Stores, Malls or Markets in Tunisia

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Most Viewed Shopping in Tunisia

  • bpwillet's Profile Photo

    Bazaars

    by bpwillet Updated Oct 29, 2003

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    This is a local shop right off from the Roman Ampitheatre in El Djem. Not all of the shops look this way but the items for sale are very much the same. Take some time to look around and find something that catches your eye.

    What to buy: There are some shops just around the corner that offer interesting Berber jewlery and hand made textiles. The tea they offer is the exquisite mint tea that tastes really good on a hot day.

    What to pay: The price can always be bargained with (unless otherwise noted). But expect to spend around 100 TD for a rug/textile and depending on handiwork for the jewelery the price will depend.

    Local shop-El Djem, Tunisia

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  • Spinka's Profile Photo

    Vendor stand: Souvenirs

    by Spinka Updated Oct 13, 2003

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    What to buy: Metal trays and jugs, birds' cages with lace designs, dates, hand made carpets, flavorings (especially saffron), jewelry, handicrafts made from oil trees, desert roses, leather articles, pottery tambours and plush camels are typical Tunisian souvenirs.

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  • Jacquelynn's Profile Photo

    Seen in various shops: Tunisian Baskets

    by Jacquelynn Written Jul 16, 2003

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    The art of shopping in Tunisia is tested in the old city, "the Medina". The Souks offer a wide variety of arts and craft, besides the more famous carpets and birdcages. Never pay more than half of the first asking price, though some will advise you to make that as low as 1/3! Some are convincing, some are sweet talkers, others are pushy. My friend, looking very much the out-of-country tourist, was once told she "had a Tunisian face" and thus was entitled to an even better deal! It was a good laugh for all, anyway.

    What to buy: These intricate white baskets caught my attention as I was passing through the souks. I was told they were marriage baskets, and they would be filled up with gifts for the bride.

    Tunisian baskets

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  • Zlur's Profile Photo

    Soula Centre: THE place to buy souvenirs - with no haggling!!!!

    by Zlur Written Apr 15, 2003

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    It's quite a huge shopping complex in Sousse, close to the Medina which sells every kind of souvenir you can imagine all on 3 floors I believe... I suggest you buy all your souvenirs from here because you save the hassle of haggling out in the streets and the prices are sometimes cheaper than that you would have paid for!!!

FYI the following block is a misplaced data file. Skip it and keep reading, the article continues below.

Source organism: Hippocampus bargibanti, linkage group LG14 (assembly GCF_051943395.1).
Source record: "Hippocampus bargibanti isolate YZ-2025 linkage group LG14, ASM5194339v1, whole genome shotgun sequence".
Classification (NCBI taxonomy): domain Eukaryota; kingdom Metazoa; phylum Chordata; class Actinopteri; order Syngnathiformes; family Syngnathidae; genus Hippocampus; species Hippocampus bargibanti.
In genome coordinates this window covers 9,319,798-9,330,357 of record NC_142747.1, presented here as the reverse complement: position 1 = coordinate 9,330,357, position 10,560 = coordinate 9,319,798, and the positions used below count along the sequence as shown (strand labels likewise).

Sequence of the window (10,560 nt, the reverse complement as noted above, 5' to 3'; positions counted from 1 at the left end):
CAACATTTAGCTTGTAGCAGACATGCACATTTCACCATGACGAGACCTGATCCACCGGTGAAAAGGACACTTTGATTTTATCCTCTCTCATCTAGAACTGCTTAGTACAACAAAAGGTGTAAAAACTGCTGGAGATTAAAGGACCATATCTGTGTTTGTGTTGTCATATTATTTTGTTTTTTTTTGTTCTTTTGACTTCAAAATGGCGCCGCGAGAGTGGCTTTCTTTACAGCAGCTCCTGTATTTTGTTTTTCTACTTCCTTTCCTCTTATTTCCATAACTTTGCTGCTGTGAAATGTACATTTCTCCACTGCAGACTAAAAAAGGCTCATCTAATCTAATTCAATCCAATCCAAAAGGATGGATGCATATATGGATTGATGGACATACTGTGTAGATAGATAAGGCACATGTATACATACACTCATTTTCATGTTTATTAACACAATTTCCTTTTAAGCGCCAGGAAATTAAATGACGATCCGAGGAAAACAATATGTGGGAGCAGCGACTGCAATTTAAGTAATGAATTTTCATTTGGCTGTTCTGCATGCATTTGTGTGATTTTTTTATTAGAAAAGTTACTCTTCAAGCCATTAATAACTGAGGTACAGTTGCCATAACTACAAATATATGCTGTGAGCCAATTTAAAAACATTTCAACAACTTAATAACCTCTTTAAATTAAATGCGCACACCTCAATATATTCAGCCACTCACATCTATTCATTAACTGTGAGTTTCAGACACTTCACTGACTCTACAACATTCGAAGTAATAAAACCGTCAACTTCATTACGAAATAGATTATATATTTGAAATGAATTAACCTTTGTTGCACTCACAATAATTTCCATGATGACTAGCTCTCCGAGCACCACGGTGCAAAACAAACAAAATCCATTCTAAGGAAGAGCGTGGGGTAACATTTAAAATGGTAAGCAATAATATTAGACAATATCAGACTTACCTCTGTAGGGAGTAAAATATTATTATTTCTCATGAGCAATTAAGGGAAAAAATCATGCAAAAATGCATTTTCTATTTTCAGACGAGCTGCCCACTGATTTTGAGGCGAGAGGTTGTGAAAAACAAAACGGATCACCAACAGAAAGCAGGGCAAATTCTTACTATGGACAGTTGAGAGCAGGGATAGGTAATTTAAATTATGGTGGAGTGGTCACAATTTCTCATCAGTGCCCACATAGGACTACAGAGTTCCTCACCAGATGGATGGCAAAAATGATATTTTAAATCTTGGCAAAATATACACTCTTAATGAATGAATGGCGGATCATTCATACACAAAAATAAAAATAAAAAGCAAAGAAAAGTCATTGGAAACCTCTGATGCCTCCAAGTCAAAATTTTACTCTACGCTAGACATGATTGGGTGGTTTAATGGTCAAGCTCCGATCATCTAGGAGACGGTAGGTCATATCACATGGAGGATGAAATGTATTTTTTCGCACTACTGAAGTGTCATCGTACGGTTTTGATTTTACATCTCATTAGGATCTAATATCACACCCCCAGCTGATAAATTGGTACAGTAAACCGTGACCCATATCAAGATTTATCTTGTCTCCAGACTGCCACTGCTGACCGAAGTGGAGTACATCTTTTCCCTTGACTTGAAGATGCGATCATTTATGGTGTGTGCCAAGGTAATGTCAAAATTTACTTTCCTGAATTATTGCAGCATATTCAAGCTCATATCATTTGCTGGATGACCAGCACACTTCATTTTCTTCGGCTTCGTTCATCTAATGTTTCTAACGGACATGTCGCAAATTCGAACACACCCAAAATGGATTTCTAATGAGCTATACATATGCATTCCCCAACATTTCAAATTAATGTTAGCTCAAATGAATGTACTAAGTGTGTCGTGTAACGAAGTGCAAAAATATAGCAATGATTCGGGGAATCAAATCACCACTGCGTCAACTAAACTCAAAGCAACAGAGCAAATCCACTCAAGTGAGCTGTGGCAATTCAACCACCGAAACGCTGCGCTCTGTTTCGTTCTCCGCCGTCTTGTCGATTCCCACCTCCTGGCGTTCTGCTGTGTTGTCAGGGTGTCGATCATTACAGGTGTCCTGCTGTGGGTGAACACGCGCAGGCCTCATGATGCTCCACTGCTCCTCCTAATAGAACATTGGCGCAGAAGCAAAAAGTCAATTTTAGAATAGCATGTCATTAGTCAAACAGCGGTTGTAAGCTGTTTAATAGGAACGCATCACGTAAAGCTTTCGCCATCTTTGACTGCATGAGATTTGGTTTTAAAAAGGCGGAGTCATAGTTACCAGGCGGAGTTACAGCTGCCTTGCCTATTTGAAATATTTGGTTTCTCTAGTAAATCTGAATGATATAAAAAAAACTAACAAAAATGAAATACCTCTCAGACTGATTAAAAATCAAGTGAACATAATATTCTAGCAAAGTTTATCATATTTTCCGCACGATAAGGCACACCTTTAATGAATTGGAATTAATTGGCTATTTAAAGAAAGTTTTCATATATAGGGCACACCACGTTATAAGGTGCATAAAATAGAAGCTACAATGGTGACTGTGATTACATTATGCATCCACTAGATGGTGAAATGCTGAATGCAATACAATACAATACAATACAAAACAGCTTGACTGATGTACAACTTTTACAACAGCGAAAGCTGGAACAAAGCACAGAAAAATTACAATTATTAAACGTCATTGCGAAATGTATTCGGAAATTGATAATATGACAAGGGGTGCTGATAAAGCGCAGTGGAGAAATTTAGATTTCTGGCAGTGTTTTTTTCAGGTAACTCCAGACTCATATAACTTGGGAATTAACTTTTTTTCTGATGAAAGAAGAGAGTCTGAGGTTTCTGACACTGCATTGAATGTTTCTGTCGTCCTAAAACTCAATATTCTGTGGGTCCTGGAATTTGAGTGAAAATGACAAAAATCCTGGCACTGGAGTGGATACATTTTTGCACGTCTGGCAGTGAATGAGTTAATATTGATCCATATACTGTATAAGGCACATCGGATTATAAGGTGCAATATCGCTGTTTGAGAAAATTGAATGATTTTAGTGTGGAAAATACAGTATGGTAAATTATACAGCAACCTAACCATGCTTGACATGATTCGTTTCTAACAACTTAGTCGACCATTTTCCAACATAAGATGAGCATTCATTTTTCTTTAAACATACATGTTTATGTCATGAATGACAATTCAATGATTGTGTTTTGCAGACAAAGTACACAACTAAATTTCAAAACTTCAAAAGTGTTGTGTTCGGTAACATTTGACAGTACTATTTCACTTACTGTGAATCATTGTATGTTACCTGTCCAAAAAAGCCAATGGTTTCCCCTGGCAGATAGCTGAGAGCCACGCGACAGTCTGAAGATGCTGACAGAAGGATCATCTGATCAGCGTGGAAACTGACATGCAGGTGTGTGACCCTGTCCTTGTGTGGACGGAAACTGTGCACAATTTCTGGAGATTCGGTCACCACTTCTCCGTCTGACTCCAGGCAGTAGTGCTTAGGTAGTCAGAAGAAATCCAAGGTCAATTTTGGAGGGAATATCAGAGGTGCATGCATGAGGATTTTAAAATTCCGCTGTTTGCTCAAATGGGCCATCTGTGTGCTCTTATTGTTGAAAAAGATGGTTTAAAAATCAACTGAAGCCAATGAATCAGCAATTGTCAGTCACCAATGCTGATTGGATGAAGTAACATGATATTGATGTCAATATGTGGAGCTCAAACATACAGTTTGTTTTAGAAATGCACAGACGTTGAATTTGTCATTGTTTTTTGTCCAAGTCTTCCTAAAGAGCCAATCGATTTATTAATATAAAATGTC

What to buy: Anything from keychains to wooden statues to rugs to t-shirts to big hubbly bubbly bongs!

    What to pay: Cheaper than stalls on the streets!

    Soula Centre

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  • Souk Days

    by iwent Written Dec 17, 2002

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    Just in case you need some more camels, here is a list of souk days:

    Monday:
    Ain Draham, Houmt Souk (Jerba) Kairouan, Maktar, Tataouine Miscellaneous items

    Tuesday:
    Béja, Kasserine, Sedouikech (Jerba) Miscellaneous items

    Wednesday:
    Adjum (Jerba) Jendouba, Sbeitla, Nefta.

    Thursday:
    Gafsa, Hammamet, Houmt Souk (Jerba) Siliana and Douz. There is a camel market in Douz

    Friday:
    Djemmel, Mateur, Midoun (Jerba) Sfax, Tabarka, Zarzis, Monastir, Nabeul.
    Djemmal-camels, Nabeul-livestock, fruits, souvenirs and spices

    Saturday:
    Monastir, Ben Gardane, El Mai (Jerba).
    Monastir-carpets and rugs.

    Sunday: El Jem, Korba, Ksar Hellal, Enfidha and Sfax. Miscellaneous items

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  • SirRichard's Profile Photo

    Butcher shops

    by SirRichard Written Nov 14, 2002

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    After seeing those butcher shops with the animal heads at the gate (they are supposed to attract the clients, but attract some flies too), you have to think twice before eating meat there.
    Anyway, I did, and nothing happened to me, I must admit!

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  • SirRichard's Profile Photo

    The shopping ceremony

    by SirRichard Written Nov 14, 2002

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    The "shopping ceremony" for carpets is always the same: